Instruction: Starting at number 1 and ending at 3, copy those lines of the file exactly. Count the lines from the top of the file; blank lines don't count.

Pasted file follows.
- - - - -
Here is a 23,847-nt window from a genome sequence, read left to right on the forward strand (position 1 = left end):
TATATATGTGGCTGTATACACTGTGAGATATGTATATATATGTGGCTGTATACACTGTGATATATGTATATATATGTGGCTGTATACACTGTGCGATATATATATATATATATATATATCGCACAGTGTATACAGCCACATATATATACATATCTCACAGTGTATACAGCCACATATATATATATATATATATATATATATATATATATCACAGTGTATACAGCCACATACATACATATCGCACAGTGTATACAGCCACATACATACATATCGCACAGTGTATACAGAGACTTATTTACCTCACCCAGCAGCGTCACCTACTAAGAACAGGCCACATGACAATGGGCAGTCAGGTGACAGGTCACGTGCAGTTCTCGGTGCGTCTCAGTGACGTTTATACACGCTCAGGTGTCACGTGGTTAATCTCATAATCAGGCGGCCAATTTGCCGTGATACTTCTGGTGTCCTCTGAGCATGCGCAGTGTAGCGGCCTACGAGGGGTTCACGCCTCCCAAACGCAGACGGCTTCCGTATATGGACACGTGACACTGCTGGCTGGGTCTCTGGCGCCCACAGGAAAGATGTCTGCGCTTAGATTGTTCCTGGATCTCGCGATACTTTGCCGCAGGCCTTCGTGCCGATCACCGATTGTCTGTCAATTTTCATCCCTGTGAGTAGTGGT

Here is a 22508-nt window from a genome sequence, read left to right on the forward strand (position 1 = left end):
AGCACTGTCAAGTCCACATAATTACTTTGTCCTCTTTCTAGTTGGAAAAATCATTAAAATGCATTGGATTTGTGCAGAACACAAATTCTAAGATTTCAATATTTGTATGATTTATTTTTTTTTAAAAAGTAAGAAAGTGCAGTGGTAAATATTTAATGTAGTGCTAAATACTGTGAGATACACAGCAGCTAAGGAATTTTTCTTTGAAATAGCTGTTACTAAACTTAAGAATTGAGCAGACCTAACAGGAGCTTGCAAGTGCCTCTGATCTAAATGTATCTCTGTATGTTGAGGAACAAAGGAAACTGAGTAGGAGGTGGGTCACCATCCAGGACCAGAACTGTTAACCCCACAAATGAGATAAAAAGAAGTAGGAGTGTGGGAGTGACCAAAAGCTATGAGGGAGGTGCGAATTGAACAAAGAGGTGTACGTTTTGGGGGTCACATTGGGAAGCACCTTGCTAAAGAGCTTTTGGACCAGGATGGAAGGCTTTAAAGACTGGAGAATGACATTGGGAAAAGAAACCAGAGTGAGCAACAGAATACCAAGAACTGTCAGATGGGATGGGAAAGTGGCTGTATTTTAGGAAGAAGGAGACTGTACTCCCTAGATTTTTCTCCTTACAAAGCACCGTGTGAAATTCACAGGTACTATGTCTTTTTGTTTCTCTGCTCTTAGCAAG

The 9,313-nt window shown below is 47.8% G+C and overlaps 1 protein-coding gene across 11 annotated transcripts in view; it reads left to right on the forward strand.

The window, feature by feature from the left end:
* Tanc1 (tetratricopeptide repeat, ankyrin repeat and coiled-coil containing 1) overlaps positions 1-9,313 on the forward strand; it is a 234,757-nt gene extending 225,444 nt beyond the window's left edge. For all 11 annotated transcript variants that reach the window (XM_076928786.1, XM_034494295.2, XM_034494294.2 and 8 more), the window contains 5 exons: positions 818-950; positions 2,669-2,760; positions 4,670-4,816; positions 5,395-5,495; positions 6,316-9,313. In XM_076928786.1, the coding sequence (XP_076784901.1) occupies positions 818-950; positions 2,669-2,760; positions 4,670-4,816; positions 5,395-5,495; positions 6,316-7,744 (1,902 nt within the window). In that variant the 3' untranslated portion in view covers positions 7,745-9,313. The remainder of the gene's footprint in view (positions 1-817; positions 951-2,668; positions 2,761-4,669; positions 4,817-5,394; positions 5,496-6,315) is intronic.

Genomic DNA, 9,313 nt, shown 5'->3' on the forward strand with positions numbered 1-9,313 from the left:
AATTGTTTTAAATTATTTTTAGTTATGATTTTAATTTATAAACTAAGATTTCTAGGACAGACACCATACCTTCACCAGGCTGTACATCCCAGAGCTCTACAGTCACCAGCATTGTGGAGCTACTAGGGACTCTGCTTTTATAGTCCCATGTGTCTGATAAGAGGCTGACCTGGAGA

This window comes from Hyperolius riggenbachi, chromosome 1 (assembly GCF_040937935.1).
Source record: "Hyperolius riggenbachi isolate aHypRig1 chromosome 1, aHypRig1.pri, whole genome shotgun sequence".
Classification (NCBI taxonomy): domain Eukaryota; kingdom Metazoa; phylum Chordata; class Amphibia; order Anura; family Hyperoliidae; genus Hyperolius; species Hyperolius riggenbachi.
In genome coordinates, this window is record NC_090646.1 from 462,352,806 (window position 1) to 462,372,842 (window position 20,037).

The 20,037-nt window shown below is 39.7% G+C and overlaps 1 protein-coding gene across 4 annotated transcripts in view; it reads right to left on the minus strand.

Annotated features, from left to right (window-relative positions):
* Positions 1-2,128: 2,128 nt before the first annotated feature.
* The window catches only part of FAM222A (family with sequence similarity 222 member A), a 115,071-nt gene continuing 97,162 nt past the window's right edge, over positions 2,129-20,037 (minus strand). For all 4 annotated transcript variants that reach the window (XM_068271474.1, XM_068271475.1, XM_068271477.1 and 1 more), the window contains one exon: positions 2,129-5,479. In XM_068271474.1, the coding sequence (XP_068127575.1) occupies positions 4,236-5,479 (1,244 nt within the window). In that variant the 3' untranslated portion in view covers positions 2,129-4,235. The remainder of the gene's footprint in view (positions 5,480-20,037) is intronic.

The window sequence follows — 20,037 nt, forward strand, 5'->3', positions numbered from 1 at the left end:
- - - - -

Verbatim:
Here is a 23,847-nt window from a genome sequence, read left to right on the forward strand (position 1 = left end):
TATATATGTGGCTGTATACACTGTGAGATATGTATATATATGTGGCTGTATACACTGTGATATATGTATATATATGTGGCTGTATACACTGTGCGATATATATATATATATATATATATCGCACAGTGTATACAGCCACATATATATACATATCTCACAGTGTATACAGCCACATATATATATATATATATATATATATATATATATATCACAGTGTATACAGCCACATACATACATATCGCACAGTGTATACAGCCACATACATACATATCGCACAGTGTATACAGAGACTTATTTACCTCACCCAGCAGCGTCACCTACTAAGAACAGGCCACATGACAATGGGCAGTCAGGTGACAGGTCACGTGCAGTTCTCGGTGCGTCTCAGTGACGTTTATACACGCTCAGGTGTCACGTGGTTAATCTCATAATCAGGCGGCCAATTTGCCGTGATACTTCTGGTGTCCTCTGAGCATGCGCAGTGTAGCGGCCTACGAGGGGTTCACGCCTCCCAAACGCAGACGGCTTCCGTATATGGACACGTGACACTGCTGGCTGGGTCTCTGGCGCCCACAGGAAAGATGTCTGCGCTTAGATTGTTCCTGGATCTCGCGATACTTTGCCGCAGGCCTTCGTGCCGATCACCGATTGTCTGTCAATTTTCATCCCTGTGAGTAGTGGT

Here is a 22508-nt window from a genome sequence, read left to right on the forward strand (position 1 = left end):